The good doctor in Vail |

The good doctor in Vail

Cassie Pence
Special to the Daily/Henry DiltzDr. John brings his legendary voice and piano work to Samana Sunday for an intimate show that will benefit the musicians who were displaced by Hurricane Katrina.

VAIL – Hurricane Katrina may have muffled the sounds flowing out from the bars and streets of New Orleans, but Crescent City musicians are keeping the Big Easy spirit alive on the road, performing concerts at unlikely clubs around the country.Samana in Vail Village will host New Orleans musical ambassador Dr. John Sunday night for an intimate show at 10 p.m. Tickets are $50, and proceeds will go toward helping musicians displaced by Hurricane Katrina. Dr. John’s music is like a big bowl of New Orleans gumbo. He mixes the jazz of Jelly Roll Morton, the brass sounds of Mardi Gras Indians and the piano of his mentor Professor Longhair with dashes of R&B and funk to make his own soulful soup of quintessential New Orleans sounds. His delivery is all his own with a distinctive cackle that is unmistakably Dr. John.

Dr. John has been creating music since the 1950s, but really got his start in 1968 as a member of Sonny and Cher’s backing band. At that time he was playing under his given name – Mac Rebennack. According to his biography on his Web site,, at this time Mac would play with just about anyone who would hire him, but became tight with a clique of local musicians that included sax men Lee Allen, Alvin “red” Tyler and Herb Hardesty, bass player Frank Field and drummer Earl Palmer. Music eventually took Mac to Los Angeles where he became a first-call session player for record maker Phil Spector. It was at this time that hometown friend Harold Battiste encouraged Mac to create a persona. Since Mac’s inspiration was rooted in a 19th century Bambarra prince named Dr. John Montaine, who lived in New Orleans, Mac took on his name. Montaine was known for his knowledge in occult and voodoo practices. This dark side of Montain’s lifestyle appealed to Mac, who once admitted, “I felt a spiritual kinship.”What character emerged in 1968 was Dr. John Creaux – The Night Tripper, a swampy psychedelic medicine man who jammed on the piano and uttered “Gris Gris” incantations, the most famous of which was “Walk on Gilded Splinters.” The music community took notice, and everyone was talking about Dr. John. Eric Clapton, Mick Jagger, The Band and Bob Dylan headed a list of players that wanted to guest on his records.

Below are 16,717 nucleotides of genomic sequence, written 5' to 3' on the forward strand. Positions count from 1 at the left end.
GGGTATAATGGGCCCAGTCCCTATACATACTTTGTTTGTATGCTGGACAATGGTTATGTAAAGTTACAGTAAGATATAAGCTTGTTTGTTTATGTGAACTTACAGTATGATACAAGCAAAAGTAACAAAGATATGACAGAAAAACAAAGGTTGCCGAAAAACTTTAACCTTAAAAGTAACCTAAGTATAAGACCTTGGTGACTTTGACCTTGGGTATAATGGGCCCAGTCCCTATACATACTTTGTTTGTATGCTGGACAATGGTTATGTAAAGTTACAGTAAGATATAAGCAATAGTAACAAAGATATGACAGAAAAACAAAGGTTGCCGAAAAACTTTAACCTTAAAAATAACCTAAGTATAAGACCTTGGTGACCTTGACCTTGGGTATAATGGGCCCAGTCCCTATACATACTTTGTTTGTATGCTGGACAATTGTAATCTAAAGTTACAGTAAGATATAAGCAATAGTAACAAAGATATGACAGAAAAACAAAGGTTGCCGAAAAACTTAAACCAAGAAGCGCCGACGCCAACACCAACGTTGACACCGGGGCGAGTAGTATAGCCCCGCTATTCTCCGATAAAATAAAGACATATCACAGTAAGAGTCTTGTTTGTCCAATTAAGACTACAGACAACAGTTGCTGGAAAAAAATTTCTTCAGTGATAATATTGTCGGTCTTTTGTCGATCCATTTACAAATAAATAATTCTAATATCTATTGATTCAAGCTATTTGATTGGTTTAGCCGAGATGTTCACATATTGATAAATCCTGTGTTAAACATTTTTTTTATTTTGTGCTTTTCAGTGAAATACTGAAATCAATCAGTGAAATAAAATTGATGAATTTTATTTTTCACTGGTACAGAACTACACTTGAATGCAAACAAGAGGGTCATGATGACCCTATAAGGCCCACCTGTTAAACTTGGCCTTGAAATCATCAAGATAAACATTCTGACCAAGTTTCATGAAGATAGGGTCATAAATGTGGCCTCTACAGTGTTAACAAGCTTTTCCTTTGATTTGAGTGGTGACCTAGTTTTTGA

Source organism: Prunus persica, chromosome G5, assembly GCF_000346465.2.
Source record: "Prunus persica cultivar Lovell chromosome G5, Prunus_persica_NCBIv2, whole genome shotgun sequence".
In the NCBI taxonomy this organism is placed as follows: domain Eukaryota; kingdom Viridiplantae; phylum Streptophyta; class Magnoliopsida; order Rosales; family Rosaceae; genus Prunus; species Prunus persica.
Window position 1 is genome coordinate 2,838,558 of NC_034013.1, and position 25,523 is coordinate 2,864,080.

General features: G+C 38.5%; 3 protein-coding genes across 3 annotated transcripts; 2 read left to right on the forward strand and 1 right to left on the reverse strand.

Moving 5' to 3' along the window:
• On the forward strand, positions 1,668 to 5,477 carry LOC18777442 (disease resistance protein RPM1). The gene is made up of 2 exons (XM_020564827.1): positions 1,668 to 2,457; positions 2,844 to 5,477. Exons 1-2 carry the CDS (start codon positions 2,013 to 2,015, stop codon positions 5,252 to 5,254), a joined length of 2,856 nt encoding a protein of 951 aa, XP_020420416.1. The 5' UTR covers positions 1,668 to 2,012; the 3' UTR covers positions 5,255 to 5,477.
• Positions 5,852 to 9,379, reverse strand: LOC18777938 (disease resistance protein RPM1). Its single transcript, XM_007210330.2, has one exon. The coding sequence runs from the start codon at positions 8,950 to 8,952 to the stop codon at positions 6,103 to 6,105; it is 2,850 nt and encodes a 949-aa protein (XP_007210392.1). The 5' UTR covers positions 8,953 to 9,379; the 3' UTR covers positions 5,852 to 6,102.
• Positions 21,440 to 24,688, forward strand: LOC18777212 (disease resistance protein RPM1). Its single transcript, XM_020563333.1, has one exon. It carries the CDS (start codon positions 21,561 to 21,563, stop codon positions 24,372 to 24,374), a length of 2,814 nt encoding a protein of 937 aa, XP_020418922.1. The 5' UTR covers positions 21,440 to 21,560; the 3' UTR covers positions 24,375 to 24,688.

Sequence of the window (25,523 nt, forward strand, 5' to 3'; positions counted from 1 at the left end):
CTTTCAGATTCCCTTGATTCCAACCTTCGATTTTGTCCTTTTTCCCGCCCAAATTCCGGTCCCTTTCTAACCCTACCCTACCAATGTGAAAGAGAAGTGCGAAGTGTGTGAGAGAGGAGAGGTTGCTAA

In 1972, Dr. John crashed the charts with “Gumbo.” In his own words, he describes the album: “It’s like a picture of the music that New Orleans people listen to, a combination of Dixieland, rock ‘n’ roll and funk.” The good doctor has been jammin’ ever since.For more information about the concert at Samana Sunday, call the club at 476-3433.

Arts and Entertainment Editor Cassie Pence can be reached at 949-0555, ext. 618, or, Colorado

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